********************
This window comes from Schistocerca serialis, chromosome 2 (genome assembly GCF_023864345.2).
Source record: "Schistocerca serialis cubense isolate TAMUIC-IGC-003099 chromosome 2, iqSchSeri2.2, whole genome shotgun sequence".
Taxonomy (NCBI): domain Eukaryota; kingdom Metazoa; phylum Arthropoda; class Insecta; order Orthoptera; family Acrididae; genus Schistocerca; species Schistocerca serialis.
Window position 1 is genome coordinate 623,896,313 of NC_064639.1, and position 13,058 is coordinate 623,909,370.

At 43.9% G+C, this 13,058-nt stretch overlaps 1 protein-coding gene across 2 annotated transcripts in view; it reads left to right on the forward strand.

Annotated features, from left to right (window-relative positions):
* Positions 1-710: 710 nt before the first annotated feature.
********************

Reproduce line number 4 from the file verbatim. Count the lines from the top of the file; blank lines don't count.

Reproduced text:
Window position 1 is genome coordinate 623,896,313 of NC_064639.1, and position 13,058 is coordinate 623,909,370.